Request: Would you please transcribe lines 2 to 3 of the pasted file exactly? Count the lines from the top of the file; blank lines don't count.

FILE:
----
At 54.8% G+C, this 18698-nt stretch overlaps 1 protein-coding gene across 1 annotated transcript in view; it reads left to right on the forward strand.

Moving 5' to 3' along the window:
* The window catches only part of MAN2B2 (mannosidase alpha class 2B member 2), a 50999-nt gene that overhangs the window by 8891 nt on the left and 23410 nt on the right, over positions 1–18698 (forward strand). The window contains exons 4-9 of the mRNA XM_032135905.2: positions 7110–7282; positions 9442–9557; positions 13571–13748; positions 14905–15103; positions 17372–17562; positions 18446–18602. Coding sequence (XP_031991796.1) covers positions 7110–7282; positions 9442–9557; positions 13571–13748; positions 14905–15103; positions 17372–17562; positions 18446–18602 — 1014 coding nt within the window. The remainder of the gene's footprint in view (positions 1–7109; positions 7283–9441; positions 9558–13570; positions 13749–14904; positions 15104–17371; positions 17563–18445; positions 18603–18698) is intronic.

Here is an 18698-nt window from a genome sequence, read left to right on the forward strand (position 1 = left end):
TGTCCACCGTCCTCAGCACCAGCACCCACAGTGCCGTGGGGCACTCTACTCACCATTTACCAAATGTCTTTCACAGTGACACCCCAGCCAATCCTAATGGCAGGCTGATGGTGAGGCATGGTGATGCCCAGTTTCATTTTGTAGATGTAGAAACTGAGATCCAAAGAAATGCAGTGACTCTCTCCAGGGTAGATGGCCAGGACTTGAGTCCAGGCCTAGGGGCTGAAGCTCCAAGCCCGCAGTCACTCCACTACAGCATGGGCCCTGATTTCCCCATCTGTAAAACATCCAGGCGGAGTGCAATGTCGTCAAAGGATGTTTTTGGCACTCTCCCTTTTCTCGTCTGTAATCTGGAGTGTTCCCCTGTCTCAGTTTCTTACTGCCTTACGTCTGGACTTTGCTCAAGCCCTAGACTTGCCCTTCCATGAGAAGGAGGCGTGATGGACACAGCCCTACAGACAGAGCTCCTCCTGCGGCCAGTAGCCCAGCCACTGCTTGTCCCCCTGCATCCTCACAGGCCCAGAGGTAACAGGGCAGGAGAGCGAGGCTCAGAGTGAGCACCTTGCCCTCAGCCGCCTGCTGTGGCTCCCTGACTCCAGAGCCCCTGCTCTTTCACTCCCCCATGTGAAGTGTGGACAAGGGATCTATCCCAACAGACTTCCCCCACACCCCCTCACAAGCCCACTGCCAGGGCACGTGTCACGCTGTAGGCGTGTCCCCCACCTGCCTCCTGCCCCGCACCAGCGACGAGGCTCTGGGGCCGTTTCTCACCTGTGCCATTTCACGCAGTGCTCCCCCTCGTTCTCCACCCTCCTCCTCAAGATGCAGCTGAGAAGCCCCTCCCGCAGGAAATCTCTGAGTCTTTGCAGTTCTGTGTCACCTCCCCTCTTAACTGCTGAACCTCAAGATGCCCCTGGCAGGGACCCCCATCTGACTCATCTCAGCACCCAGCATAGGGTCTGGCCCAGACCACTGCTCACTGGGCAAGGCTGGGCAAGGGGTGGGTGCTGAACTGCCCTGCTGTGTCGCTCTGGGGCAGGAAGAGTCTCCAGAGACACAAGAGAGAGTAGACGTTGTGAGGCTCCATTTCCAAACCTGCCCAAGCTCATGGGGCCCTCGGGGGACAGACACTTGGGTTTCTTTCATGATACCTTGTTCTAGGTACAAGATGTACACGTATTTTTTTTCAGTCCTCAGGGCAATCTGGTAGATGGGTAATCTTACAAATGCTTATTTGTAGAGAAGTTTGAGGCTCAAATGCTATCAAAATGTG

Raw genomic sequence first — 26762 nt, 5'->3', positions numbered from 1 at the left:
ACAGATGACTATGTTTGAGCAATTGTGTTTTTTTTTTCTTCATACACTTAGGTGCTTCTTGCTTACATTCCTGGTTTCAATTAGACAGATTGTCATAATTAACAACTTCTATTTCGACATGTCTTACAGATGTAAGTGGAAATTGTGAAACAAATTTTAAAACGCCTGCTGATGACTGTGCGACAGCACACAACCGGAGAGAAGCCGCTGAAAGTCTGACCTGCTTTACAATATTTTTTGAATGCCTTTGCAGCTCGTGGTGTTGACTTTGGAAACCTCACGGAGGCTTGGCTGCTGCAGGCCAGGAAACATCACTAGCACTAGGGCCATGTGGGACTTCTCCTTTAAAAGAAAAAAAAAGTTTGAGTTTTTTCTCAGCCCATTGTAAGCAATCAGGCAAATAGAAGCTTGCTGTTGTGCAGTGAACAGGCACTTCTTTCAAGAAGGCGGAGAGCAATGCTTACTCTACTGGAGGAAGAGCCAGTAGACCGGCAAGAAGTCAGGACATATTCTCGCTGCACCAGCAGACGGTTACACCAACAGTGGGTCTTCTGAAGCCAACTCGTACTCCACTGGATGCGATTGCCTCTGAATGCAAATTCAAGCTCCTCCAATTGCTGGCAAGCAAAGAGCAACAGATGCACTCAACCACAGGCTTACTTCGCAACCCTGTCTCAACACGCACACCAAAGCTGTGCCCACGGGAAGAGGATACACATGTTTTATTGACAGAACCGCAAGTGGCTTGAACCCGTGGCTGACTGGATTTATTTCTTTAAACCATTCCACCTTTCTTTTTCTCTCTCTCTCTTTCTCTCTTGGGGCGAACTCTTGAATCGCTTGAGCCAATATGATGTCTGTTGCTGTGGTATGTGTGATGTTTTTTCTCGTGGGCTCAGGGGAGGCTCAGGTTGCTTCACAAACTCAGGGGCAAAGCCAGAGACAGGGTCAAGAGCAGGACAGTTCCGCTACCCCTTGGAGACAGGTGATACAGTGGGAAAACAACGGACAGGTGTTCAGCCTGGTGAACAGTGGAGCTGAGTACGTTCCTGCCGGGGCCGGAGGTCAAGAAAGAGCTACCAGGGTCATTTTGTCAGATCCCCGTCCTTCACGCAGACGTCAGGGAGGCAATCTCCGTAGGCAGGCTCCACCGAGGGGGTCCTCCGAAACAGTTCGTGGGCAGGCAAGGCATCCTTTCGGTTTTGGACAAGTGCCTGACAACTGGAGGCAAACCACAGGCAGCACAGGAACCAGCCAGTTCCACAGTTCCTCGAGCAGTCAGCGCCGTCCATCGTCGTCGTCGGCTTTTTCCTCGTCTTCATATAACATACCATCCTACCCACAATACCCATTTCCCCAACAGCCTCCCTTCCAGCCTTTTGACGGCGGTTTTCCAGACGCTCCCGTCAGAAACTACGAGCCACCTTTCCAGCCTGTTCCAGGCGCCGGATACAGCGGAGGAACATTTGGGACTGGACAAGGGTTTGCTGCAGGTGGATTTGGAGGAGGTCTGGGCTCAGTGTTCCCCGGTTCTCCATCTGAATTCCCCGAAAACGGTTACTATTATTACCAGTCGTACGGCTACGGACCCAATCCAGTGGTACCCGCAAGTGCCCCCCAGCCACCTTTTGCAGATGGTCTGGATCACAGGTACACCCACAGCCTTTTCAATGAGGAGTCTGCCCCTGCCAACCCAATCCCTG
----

Moving 5' to 3' along the window:
* The window catches only part of MAN2B2 (mannosidase alpha class 2B member 2), a 50999-nt gene that overhangs the window by 8891 nt on the left and 23410 nt on the right, over positions 1–18698 (forward strand). The window contains exons 4-9 of the mRNA XM_032135905.2: positions 7110–7282; positions 9442–9557; positions 13571–13748; positions 14905–15103; positions 17372–17562; positions 18446–18602. Coding sequence (XP_031991796.1) covers positions 7110–7282; positions 9442–9557; positions 13571–13748; positions 14905–15103; positions 17372–17562; positions 18446–18602 — 1014 coding nt within the window. The remainder of the gene's footprint in view (positions 1–7109; positions 7283–9441; positions 9558–13570; positions 13749–14904; positions 15104–17371; positions 17563–18445; positions 18603–18698) is intronic.